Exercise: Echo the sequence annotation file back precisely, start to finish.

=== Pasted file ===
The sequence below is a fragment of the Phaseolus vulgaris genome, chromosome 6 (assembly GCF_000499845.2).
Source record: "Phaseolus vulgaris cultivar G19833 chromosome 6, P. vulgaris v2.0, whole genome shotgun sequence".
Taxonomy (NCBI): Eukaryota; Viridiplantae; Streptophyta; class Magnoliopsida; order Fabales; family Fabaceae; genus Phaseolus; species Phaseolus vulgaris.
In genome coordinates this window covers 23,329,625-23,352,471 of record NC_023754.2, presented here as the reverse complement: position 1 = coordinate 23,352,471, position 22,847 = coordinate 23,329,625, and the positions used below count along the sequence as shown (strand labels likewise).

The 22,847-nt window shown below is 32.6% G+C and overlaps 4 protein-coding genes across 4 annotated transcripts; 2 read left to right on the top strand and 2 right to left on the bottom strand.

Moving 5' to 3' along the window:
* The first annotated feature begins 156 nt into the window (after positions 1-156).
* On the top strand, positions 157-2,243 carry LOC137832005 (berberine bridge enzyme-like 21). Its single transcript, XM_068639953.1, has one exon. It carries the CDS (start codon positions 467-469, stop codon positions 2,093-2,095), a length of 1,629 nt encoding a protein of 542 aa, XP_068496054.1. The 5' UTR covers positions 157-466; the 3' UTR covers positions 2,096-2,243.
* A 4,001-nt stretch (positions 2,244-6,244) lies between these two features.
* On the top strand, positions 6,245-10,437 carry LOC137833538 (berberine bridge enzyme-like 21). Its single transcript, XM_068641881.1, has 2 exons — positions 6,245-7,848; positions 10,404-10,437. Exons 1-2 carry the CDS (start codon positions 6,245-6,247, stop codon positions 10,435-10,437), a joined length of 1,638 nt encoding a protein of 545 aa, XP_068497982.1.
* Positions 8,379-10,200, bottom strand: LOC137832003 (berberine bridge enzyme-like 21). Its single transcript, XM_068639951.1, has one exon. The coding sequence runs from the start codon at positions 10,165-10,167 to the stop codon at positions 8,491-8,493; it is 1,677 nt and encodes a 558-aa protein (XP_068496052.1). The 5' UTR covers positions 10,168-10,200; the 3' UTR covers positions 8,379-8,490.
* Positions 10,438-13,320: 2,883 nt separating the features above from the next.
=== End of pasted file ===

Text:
The sequence below is a fragment of the Phaseolus vulgaris genome, chromosome 6 (assembly GCF_000499845.2).
Source record: "Phaseolus vulgaris cultivar G19833 chromosome 6, P. vulgaris v2.0, whole genome shotgun sequence".
Taxonomy (NCBI): Eukaryota; Viridiplantae; Streptophyta; class Magnoliopsida; order Fabales; family Fabaceae; genus Phaseolus; species Phaseolus vulgaris.
In genome coordinates this window covers 23,329,625-23,352,471 of record NC_023754.2, presented here as the reverse complement: position 1 = coordinate 23,352,471, position 22,847 = coordinate 23,329,625, and the positions used below count along the sequence as shown (strand labels likewise).

The 22,847-nt window shown below is 32.6% G+C and overlaps 4 protein-coding genes across 4 annotated transcripts; 2 read left to right on the top strand and 2 right to left on the bottom strand.

Moving 5' to 3' along the window:
* The first annotated feature begins 156 nt into the window (after positions 1-156).
* On the top strand, positions 157-2,243 carry LOC137832005 (berberine bridge enzyme-like 21). Its single transcript, XM_068639953.1, has one exon. It carries the CDS (start codon positions 467-469, stop codon positions 2,093-2,095), a length of 1,629 nt encoding a protein of 542 aa, XP_068496054.1. The 5' UTR covers positions 157-466; the 3' UTR covers positions 2,096-2,243.
* A 4,001-nt stretch (positions 2,244-6,244) lies between these two features.
* On the top strand, positions 6,245-10,437 carry LOC137833538 (berberine bridge enzyme-like 21). Its single transcript, XM_068641881.1, has 2 exons — positions 6,245-7,848; positions 10,404-10,437. Exons 1-2 carry the CDS (start codon positions 6,245-6,247, stop codon positions 10,435-10,437), a joined length of 1,638 nt encoding a protein of 545 aa, XP_068497982.1.
* Positions 8,379-10,200, bottom strand: LOC137832003 (berberine bridge enzyme-like 21). Its single transcript, XM_068639951.1, has one exon. The coding sequence runs from the start codon at positions 10,165-10,167 to the stop codon at positions 8,491-8,493; it is 1,677 nt and encodes a 558-aa protein (XP_068496052.1). The 5' UTR covers positions 10,168-10,200; the 3' UTR covers positions 8,379-8,490.
* Positions 10,438-13,320: 2,883 nt separating the features above from the next.